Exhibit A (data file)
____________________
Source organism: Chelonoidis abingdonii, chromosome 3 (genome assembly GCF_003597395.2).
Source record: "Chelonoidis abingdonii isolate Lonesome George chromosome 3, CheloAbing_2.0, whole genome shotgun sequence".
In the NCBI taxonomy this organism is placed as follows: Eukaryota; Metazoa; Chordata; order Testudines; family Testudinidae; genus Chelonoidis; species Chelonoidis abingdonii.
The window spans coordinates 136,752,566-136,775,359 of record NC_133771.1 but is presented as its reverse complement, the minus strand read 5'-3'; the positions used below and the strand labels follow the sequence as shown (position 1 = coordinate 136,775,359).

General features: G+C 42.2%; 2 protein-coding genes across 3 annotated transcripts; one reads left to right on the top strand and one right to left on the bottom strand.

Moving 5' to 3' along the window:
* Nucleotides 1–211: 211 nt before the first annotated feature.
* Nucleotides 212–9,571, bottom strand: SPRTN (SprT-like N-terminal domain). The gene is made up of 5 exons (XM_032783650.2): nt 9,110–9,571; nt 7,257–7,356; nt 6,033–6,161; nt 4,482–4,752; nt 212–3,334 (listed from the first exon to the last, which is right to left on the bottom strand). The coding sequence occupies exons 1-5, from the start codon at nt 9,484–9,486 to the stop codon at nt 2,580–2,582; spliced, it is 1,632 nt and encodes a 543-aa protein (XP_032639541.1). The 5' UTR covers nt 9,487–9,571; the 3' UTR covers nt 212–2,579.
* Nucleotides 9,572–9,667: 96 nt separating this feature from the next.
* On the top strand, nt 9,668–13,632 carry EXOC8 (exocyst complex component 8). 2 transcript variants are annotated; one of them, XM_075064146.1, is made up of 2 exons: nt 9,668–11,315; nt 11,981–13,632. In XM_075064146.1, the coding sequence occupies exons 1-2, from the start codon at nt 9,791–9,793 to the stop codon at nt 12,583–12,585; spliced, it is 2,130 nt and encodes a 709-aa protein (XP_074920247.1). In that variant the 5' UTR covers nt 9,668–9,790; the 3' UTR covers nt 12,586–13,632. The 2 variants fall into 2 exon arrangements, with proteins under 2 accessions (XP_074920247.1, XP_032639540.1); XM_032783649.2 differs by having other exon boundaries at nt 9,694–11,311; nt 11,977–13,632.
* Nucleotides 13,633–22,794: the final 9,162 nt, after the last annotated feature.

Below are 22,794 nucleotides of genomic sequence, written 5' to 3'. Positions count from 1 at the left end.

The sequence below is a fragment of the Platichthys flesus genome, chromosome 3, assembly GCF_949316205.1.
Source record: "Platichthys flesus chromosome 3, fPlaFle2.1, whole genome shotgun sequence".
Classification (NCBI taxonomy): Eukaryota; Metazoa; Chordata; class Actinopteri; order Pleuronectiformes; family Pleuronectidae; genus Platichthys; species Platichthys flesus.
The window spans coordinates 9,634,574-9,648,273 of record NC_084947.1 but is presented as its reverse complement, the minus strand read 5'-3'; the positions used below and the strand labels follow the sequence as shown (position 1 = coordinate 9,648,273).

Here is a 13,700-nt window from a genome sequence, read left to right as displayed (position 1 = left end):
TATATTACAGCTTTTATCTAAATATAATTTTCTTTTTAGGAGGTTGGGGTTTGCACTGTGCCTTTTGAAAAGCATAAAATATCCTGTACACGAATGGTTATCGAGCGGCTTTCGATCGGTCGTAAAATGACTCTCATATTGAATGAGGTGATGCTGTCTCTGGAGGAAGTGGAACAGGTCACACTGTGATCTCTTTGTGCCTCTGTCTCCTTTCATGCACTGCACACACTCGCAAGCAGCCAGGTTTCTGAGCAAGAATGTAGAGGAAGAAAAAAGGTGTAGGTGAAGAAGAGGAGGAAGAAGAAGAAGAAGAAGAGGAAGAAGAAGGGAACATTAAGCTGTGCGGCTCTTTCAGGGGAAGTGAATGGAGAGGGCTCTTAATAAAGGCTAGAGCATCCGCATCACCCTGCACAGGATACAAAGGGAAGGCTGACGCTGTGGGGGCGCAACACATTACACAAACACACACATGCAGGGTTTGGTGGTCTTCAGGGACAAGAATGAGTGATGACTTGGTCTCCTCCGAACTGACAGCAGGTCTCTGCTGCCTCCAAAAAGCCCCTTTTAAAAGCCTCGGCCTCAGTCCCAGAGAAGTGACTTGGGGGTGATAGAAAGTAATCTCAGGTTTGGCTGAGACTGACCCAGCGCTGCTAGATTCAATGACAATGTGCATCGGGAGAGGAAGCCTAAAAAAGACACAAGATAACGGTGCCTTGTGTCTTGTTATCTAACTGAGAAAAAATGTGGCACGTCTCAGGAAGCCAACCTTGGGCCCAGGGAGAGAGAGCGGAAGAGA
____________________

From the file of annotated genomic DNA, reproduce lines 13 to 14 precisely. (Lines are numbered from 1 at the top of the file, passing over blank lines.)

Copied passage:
The sequence below is a fragment of the Platichthys flesus genome, chromosome 3, assembly GCF_949316205.1.
Source record: "Platichthys flesus chromosome 3, fPlaFle2.1, whole genome shotgun sequence".